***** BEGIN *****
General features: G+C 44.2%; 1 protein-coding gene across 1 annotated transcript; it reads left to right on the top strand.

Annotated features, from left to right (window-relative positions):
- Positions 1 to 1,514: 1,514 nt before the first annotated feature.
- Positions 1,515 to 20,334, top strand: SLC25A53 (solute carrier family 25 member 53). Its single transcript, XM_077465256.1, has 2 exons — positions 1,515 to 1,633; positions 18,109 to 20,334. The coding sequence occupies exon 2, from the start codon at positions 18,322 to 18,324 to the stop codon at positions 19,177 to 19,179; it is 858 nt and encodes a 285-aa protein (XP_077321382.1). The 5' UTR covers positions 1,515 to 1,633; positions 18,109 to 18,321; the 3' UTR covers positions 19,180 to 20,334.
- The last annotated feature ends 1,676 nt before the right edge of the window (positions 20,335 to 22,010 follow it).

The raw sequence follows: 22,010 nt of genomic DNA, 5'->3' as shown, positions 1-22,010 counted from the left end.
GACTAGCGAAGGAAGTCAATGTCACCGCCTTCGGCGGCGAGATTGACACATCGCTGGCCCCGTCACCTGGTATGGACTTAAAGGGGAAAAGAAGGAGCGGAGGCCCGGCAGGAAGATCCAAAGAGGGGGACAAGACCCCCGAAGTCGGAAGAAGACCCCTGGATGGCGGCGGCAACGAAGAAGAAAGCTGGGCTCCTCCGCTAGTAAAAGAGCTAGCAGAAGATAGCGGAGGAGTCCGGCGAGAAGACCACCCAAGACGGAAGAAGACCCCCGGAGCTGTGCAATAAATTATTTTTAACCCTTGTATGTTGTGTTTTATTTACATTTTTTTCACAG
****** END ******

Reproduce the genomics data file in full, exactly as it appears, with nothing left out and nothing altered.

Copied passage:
General features: G+C 44.2%; 1 protein-coding gene across 1 annotated transcript; it reads left to right on the top strand.

Annotated features, from left to right (window-relative positions):
- Positions 1 to 1,514: 1,514 nt before the first annotated feature.
- Positions 1,515 to 20,334, top strand: SLC25A53 (solute carrier family 25 member 53). Its single transcript, XM_077465256.1, has 2 exons — positions 1,515 to 1,633; positions 18,109 to 20,334. The coding sequence occupies exon 2, from the start codon at positions 18,322 to 18,324 to the stop codon at positions 19,177 to 19,179; it is 858 nt and encodes a 285-aa protein (XP_077321382.1). The 5' UTR covers positions 1,515 to 1,633; positions 18,109 to 18,321; the 3' UTR covers positions 19,180 to 20,334.
- The last annotated feature ends 1,676 nt before the right edge of the window (positions 20,335 to 22,010 follow it).

The raw sequence follows: 22,010 nt of genomic DNA, 5'->3' as shown, positions 1-22,010 counted from the left end.
GACTAGCGAAGGAAGTCAATGTCACCGCCTTCGGCGGCGAGATTGACACATCGCTGGCCCCGTCACCTGGTATGGACTTAAAGGGGAAAAGAAGGAGCGGAGGCCCGGCAGGAAGATCCAAAGAGGGGGACAAGACCCCCGAAGTCGGAAGAAGACCCCTGGATGGCGGCGGCAACGAAGAAGAAAGCTGGGCTCCTCCGCTAGTAAAAGAGCTAGCAGAAGATAGCGGAGGAGTCCGGCGAGAAGACCACCCAAGACGGAAGAAGACCCCCGGAGCTGTGCAATAAATTATTTTTAACCCTTGTATGTTGTGTTTTATTTACATTTTTTTCACAG